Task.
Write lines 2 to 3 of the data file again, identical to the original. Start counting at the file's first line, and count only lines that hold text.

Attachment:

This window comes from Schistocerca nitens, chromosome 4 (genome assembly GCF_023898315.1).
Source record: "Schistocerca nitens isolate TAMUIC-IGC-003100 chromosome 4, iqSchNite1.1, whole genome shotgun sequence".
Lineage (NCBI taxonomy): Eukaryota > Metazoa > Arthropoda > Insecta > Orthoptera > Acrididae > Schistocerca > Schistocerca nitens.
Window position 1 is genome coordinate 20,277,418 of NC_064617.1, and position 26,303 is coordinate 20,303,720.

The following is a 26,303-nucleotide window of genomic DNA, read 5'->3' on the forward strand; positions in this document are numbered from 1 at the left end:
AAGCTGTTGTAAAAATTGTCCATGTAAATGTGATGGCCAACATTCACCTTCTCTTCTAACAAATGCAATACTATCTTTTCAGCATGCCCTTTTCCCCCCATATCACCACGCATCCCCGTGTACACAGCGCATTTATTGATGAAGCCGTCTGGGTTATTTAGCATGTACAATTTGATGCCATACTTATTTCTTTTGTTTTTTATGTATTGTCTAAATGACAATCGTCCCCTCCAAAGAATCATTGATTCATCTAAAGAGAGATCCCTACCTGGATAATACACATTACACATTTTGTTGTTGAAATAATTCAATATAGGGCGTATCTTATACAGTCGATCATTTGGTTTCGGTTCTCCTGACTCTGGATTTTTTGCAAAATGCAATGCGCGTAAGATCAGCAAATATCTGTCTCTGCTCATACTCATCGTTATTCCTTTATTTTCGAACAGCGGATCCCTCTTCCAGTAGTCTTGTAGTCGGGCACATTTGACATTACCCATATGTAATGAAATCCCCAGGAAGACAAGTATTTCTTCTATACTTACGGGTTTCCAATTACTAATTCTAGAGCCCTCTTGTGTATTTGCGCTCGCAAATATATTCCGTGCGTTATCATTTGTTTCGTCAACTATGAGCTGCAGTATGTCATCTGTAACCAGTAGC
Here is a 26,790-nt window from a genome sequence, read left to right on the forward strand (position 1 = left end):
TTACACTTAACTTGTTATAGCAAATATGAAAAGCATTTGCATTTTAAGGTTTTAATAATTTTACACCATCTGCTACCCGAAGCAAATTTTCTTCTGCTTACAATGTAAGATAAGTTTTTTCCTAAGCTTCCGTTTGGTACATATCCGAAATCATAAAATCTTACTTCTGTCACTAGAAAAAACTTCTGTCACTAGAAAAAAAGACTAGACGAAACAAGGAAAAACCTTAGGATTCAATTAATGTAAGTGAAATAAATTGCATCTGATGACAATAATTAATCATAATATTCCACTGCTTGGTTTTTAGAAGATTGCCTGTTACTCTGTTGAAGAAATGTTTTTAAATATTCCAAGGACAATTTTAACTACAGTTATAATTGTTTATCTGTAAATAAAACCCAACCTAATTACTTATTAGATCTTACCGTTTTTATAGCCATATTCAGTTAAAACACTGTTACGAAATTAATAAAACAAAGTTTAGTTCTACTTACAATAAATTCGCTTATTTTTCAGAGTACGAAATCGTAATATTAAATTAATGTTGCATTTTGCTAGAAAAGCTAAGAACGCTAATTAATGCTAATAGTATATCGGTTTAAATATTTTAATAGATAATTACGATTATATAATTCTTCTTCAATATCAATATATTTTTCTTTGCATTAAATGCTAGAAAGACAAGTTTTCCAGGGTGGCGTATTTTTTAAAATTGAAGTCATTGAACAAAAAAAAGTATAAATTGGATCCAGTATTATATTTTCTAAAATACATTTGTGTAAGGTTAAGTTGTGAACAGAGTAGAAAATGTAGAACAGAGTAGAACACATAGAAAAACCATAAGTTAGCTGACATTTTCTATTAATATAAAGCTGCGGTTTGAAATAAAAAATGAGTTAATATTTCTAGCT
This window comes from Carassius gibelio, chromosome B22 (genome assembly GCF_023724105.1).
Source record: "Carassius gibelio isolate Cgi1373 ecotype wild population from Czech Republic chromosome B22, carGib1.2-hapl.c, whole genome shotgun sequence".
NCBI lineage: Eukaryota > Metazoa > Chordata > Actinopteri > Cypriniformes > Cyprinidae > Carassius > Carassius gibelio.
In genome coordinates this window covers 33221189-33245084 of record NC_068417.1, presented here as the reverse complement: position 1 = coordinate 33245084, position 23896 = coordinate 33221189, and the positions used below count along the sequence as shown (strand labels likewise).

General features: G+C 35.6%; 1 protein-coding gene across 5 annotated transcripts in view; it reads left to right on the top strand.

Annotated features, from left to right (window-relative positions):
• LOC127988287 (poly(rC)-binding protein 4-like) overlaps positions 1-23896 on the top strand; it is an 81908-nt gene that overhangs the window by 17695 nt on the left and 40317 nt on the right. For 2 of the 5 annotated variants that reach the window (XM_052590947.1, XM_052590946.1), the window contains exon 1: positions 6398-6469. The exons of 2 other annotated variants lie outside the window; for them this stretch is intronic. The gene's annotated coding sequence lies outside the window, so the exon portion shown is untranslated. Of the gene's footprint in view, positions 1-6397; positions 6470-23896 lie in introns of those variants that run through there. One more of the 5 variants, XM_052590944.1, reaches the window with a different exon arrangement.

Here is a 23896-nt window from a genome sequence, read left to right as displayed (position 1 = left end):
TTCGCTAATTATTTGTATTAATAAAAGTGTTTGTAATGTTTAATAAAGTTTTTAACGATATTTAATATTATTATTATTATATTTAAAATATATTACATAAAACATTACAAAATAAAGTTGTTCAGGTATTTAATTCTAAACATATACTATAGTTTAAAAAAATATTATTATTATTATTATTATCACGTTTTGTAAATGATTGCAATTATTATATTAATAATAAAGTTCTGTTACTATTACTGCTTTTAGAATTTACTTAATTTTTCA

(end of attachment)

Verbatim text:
Source record: "Schistocerca nitens isolate TAMUIC-IGC-003100 chromosome 4, iqSchNite1.1, whole genome shotgun sequence".
Lineage (NCBI taxonomy): Eukaryota > Metazoa > Arthropoda > Insecta > Orthoptera > Acrididae > Schistocerca > Schistocerca nitens.